The Latin American Student Organization (LASO) brought together seven different cultures to battle for the crown for their first annual Corona Cultura Pageant in the Little Theater on Wednesday, March 29 at 7:30 p.m.
Admission was $5 at the door to see the members of these cultural groups on campus recreate an actual pageant with a formal-wear section, a talent section and a question and answer section.
The crowing of Lauren Ruiz, who represented Philippine Americans Reaching Everyone (PARE) and her country of the Philippines, was the highlight of the night as the crowd roared with excitement for her victory— her friends from PARE especially, as emcee’s Aitana Ruilova Castro and Ana Rodriguez joked about their zest throughout the night.
The other contestants included runner-up Amy Kuply from the Indian Subcontinent Student Organization (ISSO) representing India, Jewel Bell from the Caribbean Student Association (CSA) representing Jamaica, Conor Crean from the Irish Society representing Ireland, Edison Henriquez from Lambda Upsilon Lambda (MGA, Latino Fraternity) representing the Dominican Republic, Todd Davidson from Haraya representing West Africa and Stephanie Loo from the Chinese Cultural Association (CCA) representing China.
The contestants were judged by LASO Secretary Adriana Gallardo, Multicultural Advisor Jennifer Duval, SGI President-elect Frank Obermeyer and Miss Teen New York winner Andreia Gibau.
The first portion of the pageant was the formal-wear section where contestants strutted their cultural outfits and told the audience about them.
Bell danced out in a Jamaican folk dress and Crean followed her up in a tweed coat with a newsboy cap, which he called a normal everyday look for the Irish. Kuply stunned the audience in her red lehenga choli, a traditional Indian dress worn to weddings and parties. Henriquez strolled out in a blazer which he called his “uncle look” with a straw hat that he said Dominican farmers typically wear.
Winner Ruiz wowed the crowd in her flowy and colorful festival wear, worn while celebrating the season of blooming flowers, typical of one of the Northern provinces in the Philippines. Davidson wore a dashiki, which he said became popular in the U.S. in the 60s, and Loo wore a long red qipao dress she said is worn at weddings.
Right before the talent section where the the competition began to heat up, audience members from the seven organizations were invited on stage for a dance battle where PARE won the hip hop round and Haraya won the bachata round.
The talent section showcased spoken word performances from Bell, Crean, Henriquez and Ruiz along with dance from Kuply, singing from Davidson and a bit of piano from Loo.
To ease into intermission, the emcee’s had a bit of fun getting the crowd to sing hits from “High School Musical” and other favorite artists. LASO then welcomed Jill Soco, the second place winner from Battle of the Voices, up to the stage for her rendition of “New York State of Mind” by Billy Joel, leaving the audience in awe. This part of the program was for the audience to have some fun and feel welcome— LASO President-elect Esteban Acosta especially made some audience members feel at home as he walked around the aisles offering empanadas.
The last portion of the pageant consisted of questions and answers. Each contestant was asked two questions by Ruilova and Rodriguez, one general and one pertaining to their culture and their life. From women’s issues to cultural values, a broad range of questions were asked, allowing the contestants to either prove their knowledge or showcase their nerves.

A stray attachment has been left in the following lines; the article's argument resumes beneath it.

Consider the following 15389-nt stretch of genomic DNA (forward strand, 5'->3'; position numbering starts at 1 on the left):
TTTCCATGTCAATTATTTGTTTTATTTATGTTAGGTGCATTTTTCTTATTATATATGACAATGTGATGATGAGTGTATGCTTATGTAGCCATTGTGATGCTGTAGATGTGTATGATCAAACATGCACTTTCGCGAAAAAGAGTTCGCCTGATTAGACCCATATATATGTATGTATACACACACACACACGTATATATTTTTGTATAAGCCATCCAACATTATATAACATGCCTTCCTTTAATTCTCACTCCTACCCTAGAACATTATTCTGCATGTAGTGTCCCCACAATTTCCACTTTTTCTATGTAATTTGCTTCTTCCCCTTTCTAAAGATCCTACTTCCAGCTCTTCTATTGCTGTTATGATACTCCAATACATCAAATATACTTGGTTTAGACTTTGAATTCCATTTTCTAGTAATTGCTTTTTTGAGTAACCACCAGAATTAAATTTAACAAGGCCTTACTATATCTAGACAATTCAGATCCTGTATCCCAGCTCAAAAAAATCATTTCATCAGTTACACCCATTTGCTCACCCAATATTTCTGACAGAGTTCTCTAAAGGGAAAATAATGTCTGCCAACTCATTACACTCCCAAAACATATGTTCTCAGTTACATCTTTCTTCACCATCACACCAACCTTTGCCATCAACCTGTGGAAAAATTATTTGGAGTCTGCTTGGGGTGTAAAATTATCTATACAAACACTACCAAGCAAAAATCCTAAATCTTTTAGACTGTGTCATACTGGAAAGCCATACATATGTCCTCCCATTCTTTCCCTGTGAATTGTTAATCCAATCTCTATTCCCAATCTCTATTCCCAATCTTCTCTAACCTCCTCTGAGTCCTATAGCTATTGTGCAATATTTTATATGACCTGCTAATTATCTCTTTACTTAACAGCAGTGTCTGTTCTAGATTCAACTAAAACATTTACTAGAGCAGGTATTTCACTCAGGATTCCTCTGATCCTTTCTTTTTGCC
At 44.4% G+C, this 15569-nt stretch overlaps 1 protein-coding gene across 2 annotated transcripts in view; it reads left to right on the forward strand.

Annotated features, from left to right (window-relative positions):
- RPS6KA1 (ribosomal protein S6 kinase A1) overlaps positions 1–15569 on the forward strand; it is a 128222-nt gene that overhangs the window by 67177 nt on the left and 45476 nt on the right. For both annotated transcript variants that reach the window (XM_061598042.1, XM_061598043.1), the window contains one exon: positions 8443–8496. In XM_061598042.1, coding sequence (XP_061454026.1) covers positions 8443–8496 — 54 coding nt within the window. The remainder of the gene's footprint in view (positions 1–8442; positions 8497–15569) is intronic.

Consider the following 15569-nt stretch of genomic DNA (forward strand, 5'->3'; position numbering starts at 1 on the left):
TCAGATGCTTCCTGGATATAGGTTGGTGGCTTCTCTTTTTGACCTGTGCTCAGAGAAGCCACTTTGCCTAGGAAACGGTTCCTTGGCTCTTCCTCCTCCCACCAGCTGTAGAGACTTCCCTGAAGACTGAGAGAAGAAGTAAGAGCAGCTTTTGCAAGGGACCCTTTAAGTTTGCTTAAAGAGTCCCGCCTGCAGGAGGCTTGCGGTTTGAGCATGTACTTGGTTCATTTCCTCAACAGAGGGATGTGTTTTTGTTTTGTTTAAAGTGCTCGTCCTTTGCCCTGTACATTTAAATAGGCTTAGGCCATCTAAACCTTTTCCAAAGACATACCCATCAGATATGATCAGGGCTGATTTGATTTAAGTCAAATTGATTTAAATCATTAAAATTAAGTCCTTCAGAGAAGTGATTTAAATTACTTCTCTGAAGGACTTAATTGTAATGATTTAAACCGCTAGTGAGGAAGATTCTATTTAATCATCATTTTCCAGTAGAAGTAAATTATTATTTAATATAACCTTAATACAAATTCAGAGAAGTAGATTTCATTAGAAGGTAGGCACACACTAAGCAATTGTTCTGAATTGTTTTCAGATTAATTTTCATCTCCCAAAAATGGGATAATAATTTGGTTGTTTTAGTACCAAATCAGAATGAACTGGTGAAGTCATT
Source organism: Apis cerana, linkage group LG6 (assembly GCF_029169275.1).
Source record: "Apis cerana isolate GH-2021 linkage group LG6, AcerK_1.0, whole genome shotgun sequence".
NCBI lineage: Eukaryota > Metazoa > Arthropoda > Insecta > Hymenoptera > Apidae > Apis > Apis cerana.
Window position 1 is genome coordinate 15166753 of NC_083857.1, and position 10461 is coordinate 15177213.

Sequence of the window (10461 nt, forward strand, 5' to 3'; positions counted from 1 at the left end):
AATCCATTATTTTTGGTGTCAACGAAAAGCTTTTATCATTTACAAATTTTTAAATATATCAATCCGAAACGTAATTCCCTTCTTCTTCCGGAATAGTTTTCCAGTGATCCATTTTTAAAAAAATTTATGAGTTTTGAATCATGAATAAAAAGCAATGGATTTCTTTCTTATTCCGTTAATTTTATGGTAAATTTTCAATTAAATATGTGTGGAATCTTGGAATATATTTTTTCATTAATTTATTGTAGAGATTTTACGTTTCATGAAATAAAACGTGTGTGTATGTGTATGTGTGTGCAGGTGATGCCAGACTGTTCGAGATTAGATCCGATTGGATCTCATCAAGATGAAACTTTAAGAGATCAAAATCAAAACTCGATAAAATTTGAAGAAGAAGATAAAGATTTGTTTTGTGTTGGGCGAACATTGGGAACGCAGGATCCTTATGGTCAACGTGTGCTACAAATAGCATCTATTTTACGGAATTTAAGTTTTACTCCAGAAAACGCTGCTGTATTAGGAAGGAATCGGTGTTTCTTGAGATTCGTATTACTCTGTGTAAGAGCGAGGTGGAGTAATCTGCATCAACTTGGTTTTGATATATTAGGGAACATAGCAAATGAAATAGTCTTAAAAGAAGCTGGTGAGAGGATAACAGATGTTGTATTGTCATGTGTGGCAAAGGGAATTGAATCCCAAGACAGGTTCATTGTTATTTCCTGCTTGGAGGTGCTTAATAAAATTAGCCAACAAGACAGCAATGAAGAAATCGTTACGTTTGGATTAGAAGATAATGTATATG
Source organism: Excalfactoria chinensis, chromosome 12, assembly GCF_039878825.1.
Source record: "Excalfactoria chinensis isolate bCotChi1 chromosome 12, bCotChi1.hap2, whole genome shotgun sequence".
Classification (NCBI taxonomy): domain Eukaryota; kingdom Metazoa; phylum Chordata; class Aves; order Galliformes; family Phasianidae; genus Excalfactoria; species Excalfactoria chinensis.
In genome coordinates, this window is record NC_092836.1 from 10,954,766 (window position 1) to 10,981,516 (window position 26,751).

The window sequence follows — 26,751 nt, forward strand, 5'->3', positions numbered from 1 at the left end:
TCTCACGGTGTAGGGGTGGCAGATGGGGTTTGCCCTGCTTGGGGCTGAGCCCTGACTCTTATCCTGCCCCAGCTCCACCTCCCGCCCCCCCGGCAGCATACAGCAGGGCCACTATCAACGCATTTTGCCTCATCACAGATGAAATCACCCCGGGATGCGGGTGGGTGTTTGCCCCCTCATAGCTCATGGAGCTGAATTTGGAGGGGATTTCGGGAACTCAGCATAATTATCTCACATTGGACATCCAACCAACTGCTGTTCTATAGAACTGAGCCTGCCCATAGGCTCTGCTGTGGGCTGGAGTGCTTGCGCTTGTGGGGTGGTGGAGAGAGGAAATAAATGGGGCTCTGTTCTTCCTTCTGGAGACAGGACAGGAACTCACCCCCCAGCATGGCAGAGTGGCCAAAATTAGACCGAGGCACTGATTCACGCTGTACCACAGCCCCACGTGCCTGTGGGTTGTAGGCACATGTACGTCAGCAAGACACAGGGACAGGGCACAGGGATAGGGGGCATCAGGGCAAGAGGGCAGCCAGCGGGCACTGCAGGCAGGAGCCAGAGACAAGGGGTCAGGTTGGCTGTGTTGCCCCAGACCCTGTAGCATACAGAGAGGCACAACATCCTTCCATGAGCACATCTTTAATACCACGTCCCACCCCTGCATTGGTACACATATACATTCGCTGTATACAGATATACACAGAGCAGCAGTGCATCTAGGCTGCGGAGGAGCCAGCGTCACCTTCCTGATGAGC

After the end of the questions and answer section, the judges came together and after deliberation crowned Ruiz as the winner and Kuply as the runner-up.
The winner and second year chemistry major said to the Torch, “To me, it means a lot to win the first ever Corona Cultura because representing an entire body of culture can really put pressure on someone.”
“It makes me glad that all the hard efforts I put the few weeks I had before the pageant were not put to waste. Winning makes me feel that I really did justice in representing Filipino culture since my culture is so diverse. I think I can really say that I am proud to be Pinoy,” she said. “I also feel grateful for participating because I was also able to learn more of other people’s culture throughout this pageant.”
President of LASO, Maggie Hurtado, admitted that it was difficult to get the pageant going. “We had so many ideas to bring to life for this pageant, it took a lot of energy and dedication to make it come to life. Out of everything from decorations and games, our main goal was to highlight and embrace all the beautiful cultures we have here at St. John’s,” Hurtado said.
“At the end of it all, the amount of work and long hours spent was completely worth it. My favorite part was definitely working with all the contestants. I got to learn new things about the cultures represented like what African Dashiki represents as well as the struggles of an everyday Filipino,” she added. “The whole experience is unexplainable. Definitely one for the books.”
“It was amazing and rewarding to see something that started off as an idea come to life. My favorite part of the night was seeing the contestants in their cultural outfits because I feel like it was a really great way to just unify different cultures and teach the audience about them,” said LASO Vice President-elect Sieta Leon.
“I think the idea of getting the different cultural clubs on campus to participate was really nice. It was put together very nicely and I had a great time. I would definitely go again next year,” sophomore Journalism major Arianna Pintado said.